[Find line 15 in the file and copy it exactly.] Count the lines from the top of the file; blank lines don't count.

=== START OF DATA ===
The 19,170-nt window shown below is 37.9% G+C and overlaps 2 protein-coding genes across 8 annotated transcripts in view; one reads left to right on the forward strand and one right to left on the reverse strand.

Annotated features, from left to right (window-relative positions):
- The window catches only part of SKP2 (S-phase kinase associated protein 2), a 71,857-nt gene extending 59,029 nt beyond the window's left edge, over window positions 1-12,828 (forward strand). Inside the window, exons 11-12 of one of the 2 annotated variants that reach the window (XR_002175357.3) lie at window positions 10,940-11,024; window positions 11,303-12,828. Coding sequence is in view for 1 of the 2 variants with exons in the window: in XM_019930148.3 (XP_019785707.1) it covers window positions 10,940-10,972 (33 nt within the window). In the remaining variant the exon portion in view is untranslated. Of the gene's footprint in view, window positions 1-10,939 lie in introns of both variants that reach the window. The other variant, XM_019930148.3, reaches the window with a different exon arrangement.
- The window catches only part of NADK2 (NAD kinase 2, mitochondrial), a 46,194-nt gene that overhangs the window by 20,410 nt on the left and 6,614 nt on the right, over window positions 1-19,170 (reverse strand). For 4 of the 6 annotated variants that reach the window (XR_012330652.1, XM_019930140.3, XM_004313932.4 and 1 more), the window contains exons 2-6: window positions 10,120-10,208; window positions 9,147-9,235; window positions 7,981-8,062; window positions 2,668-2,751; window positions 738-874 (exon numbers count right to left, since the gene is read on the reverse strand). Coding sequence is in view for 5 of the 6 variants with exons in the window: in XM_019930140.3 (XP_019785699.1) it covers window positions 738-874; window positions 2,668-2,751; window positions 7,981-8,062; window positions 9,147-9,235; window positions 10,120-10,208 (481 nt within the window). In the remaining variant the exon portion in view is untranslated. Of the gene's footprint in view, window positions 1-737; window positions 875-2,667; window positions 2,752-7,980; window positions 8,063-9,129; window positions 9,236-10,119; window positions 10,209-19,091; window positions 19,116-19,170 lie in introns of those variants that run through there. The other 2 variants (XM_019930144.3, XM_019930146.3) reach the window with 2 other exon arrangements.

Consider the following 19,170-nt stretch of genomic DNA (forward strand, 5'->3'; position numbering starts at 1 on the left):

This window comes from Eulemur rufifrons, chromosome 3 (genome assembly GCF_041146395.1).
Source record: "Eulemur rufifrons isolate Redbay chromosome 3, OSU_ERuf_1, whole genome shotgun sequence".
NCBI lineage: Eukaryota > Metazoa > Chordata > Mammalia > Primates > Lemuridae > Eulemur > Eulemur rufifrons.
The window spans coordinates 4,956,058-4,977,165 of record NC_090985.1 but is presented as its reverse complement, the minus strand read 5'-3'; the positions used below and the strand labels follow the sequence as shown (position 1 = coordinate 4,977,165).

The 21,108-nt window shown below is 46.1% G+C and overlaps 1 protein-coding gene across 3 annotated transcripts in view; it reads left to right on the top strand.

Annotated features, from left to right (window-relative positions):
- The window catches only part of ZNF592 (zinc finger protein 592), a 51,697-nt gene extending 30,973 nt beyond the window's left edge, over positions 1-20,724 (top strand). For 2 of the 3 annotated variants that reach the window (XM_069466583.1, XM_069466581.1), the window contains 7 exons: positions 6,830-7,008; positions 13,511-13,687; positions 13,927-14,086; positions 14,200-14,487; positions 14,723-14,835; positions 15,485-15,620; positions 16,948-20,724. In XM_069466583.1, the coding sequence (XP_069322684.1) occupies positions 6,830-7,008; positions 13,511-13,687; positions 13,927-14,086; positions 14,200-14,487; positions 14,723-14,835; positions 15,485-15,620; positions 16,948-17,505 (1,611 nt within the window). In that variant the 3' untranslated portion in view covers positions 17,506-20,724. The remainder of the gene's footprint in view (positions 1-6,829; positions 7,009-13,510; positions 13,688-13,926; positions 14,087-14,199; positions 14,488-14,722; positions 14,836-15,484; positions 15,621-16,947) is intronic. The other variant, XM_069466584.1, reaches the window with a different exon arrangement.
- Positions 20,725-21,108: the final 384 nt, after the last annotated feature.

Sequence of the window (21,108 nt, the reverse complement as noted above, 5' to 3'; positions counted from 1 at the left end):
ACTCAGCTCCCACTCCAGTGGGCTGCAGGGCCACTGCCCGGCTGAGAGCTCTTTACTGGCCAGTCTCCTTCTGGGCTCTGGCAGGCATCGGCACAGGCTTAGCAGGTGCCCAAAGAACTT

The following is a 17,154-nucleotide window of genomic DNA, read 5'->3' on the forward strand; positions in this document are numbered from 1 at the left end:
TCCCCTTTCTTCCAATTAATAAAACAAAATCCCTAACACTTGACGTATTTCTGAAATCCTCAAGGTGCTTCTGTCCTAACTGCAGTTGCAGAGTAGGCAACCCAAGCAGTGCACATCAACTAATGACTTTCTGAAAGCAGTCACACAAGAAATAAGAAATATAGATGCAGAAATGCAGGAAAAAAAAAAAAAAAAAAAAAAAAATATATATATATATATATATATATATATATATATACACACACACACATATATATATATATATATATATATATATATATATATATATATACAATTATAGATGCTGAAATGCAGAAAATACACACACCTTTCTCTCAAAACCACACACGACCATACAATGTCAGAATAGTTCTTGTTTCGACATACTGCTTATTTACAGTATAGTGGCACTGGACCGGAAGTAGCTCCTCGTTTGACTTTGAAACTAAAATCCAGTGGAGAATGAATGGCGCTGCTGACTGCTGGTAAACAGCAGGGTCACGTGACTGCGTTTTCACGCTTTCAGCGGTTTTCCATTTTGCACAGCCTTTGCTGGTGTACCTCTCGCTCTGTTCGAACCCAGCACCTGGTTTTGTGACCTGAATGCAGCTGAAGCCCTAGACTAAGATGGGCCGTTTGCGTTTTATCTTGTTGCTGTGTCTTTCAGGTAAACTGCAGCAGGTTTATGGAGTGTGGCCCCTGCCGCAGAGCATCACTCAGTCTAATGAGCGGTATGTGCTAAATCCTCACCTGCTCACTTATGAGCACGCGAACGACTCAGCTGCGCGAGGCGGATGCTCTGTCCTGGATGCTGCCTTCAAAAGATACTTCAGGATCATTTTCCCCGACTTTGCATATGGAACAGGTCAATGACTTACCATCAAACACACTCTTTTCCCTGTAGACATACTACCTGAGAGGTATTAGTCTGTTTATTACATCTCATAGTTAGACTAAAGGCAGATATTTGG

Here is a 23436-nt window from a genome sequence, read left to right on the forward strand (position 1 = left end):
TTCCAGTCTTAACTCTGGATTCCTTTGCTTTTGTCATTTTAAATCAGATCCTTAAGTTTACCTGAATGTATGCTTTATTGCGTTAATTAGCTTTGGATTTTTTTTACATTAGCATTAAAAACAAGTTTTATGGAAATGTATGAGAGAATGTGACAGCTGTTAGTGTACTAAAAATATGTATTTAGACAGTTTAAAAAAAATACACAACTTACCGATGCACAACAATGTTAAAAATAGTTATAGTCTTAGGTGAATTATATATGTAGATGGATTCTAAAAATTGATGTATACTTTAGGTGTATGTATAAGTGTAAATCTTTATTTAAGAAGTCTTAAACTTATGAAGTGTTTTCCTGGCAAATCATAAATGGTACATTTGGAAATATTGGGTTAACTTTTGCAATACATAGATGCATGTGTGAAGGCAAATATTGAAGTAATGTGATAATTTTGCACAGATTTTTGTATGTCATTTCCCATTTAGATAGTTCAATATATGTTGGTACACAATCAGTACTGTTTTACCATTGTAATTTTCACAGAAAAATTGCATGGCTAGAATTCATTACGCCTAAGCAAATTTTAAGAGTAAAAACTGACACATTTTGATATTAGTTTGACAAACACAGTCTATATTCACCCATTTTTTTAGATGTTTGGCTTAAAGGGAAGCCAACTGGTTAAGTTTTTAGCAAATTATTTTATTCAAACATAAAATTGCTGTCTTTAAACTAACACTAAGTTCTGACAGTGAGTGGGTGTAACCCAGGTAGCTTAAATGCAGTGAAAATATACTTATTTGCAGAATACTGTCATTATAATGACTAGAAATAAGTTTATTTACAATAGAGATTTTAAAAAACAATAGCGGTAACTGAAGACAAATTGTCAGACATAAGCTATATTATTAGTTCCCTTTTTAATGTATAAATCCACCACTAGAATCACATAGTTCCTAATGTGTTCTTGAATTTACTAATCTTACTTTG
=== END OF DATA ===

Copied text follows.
ACTCAGCTCCCACTCCAGTGGGCTGCAGGGCCACTGCCCGGCTGAGAGCTCTTTACTGGCCAGTCTCCTTCTGGGCTCTGGCAGGCATCGGCACAGGCTTAGCAGGTGCCCAAAGAACTT